Julius König is famous for his mistaken attempt to demonstrate that the continuum hypothesis was false. It is also known that the only positive result that could have survived from his proof is the paradox which bears his name. Less famous is his 1914 book Neue Grundlagen der Logik, Arithmetik und Mengenlehre. Still, it contains original contributions to logic, like the concept of metatheory and the solution of paradoxes based on the refusal of the law of bivalence. We are (...) going to discover them by analysing the content of the book. (shrink)
1. Some twenty years ago I voiced reservations about John McDowell’s embrace of a spatial metaphor, whereby we should expand our idea of the ‘space’ occupied by the mind, locating its boundaries far outside the skin, way into the world.1 I thought at the time that the spatial metaphor was a flourish McDowell had been betrayed into, particularly by some of the terminology of his dispute with Dummett over ‘manifestation’. But over the years it began to be clear that it (...) was more than that, being one of several metaphors that figure centrally in his extensive and influential meditations on the relationship between ourselves and our world. Indeed, the best thumbnail description of his aim would be to show that the world is not ‘blankly external’ to the mind, and this description uses the metaphor. So the reservation went unheeded, and years later the metaphor and its cousins occupied large parts of Mind and World, which is the principal text which I shall consider, although they liberally sprinkle other writings as well. I shall use this opportunity to try to sensitize others to my reasons for discomfort. (shrink)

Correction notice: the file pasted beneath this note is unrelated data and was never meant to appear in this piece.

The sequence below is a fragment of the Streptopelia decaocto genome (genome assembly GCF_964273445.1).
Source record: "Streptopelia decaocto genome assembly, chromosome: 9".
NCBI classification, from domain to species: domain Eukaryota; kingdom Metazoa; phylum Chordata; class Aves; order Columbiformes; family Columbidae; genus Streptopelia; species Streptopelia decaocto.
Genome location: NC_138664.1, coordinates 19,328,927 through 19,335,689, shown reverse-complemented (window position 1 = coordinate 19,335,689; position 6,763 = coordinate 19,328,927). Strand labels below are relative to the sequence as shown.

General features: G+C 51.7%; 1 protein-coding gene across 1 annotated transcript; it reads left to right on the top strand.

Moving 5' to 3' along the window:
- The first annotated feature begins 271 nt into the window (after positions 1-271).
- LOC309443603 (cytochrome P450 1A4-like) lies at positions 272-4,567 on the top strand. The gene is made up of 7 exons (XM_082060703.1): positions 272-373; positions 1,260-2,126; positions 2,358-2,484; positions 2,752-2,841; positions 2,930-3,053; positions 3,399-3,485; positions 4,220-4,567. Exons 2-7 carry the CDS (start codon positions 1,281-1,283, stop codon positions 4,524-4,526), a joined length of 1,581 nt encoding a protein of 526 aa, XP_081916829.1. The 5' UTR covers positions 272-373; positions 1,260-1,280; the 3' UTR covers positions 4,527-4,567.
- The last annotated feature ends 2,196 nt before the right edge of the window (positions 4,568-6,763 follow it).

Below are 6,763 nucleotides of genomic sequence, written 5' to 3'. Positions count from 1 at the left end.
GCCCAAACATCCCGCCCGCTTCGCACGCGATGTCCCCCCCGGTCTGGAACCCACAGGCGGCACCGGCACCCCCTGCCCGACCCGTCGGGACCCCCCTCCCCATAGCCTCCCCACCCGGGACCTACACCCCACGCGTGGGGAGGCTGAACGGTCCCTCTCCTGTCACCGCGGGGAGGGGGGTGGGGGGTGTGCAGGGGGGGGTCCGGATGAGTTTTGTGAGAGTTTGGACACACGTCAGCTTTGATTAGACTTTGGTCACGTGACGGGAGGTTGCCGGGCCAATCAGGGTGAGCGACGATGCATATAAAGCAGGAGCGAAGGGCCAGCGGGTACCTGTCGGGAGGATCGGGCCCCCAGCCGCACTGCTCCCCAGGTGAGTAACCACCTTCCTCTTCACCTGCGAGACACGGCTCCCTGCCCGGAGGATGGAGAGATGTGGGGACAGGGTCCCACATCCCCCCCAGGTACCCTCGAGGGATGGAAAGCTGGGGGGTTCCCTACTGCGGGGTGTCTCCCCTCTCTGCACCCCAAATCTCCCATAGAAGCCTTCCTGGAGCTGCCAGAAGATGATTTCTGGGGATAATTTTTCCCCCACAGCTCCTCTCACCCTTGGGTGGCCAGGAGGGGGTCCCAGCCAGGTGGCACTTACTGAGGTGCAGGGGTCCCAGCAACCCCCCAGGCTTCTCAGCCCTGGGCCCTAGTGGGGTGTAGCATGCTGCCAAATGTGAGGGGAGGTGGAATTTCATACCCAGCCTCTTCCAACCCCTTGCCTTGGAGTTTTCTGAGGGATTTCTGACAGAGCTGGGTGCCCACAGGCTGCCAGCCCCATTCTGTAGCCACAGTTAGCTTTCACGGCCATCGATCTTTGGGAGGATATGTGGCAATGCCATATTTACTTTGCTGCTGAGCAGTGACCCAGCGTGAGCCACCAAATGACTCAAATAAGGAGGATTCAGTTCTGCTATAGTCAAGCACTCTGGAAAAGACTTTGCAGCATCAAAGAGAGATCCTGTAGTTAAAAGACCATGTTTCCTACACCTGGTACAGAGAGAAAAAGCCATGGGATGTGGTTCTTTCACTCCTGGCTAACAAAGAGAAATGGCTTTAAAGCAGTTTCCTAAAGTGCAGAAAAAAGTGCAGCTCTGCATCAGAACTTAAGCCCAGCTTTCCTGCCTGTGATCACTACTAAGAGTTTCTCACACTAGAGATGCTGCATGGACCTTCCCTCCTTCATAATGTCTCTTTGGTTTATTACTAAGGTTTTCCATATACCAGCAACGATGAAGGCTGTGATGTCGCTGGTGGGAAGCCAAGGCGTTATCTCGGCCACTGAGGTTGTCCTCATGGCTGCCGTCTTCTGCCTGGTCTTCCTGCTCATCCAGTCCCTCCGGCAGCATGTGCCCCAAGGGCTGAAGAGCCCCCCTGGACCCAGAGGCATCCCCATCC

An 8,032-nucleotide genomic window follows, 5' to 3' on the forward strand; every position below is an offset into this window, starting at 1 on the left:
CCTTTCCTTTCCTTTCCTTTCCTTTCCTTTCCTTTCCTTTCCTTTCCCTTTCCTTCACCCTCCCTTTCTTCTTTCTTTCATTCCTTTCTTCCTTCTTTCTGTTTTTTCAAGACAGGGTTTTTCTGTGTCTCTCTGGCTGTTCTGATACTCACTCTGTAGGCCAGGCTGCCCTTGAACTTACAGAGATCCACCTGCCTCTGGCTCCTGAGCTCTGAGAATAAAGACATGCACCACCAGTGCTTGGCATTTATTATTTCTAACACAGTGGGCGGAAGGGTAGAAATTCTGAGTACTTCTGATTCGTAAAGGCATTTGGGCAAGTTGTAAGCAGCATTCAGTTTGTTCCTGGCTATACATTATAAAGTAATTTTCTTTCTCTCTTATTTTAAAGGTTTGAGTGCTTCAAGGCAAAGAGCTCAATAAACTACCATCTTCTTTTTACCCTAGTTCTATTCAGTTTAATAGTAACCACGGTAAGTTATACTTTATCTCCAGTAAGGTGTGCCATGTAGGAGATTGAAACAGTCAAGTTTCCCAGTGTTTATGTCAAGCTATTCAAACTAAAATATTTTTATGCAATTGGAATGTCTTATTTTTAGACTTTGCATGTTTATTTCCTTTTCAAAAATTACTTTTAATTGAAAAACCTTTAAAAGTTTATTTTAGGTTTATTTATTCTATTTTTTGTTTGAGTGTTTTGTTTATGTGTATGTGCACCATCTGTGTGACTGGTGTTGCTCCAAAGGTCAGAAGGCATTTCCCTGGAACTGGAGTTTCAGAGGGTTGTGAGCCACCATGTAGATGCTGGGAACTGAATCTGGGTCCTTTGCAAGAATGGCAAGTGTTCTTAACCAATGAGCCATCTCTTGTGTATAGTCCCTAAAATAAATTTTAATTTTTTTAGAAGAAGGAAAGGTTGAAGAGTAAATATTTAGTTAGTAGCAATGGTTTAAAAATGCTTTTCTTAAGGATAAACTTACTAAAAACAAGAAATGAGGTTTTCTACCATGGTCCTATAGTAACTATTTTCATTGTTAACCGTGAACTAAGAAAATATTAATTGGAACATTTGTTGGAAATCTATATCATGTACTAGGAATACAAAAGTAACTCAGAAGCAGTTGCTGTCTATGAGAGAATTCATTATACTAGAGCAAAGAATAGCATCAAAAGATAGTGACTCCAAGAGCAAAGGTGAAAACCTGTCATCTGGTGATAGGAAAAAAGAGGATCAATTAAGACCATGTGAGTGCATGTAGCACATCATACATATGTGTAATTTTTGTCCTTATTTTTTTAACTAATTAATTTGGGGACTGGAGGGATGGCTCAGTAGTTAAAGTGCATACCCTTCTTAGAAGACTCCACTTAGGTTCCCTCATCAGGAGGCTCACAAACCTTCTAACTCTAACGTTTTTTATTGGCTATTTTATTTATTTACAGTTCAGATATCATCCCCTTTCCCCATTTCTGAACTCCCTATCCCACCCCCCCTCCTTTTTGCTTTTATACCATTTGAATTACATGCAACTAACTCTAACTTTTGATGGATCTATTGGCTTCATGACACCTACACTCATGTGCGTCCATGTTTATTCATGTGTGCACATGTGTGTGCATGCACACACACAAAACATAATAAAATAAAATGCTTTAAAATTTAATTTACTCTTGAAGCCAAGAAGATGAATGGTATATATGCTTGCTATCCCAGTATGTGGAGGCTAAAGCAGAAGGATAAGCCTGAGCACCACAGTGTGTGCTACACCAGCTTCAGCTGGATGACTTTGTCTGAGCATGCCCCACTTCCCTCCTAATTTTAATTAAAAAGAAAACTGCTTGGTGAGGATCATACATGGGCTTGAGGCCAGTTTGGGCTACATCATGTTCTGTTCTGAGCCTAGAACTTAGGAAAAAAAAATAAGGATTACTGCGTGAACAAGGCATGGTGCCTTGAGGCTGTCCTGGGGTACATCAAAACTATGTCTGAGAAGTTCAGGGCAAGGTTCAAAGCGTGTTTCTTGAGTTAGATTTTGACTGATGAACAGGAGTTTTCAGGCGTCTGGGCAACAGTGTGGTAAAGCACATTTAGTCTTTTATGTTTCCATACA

In this essay, we explore a fresh avenue into mind-body dualism by considering a seemingly distant question posed by Frege: "Why is it absurd to suppose that Julius Caesar is a number?". The essay falls into three main parts. In the first, through an exploration of Frege’s Julius Caesar problem, we attempt to expose two maxims applicable to the mind-body problem. In the second part, we draw on those maxims in arguing that “full blown dualism” is preferable to (...) more modest, property-theoretic, versions. Finally, in the third part we close by suggesting that full blown dualism need not be spooky, resurrecting a broadly Lockean, rather than Cartesian, metaphysical picture. (shrink)
This paper argues that that Caesar problem had a technical aspect, namely, that it threatened to make it impossible to prove, in the way Frege wanted, that there are infinitely many numbers. It then offers a solution to the problem, one that shows Frege did not really need the claim that "numbers are objects", not if that claim is intended in a form that forces the Caesar problem upon us.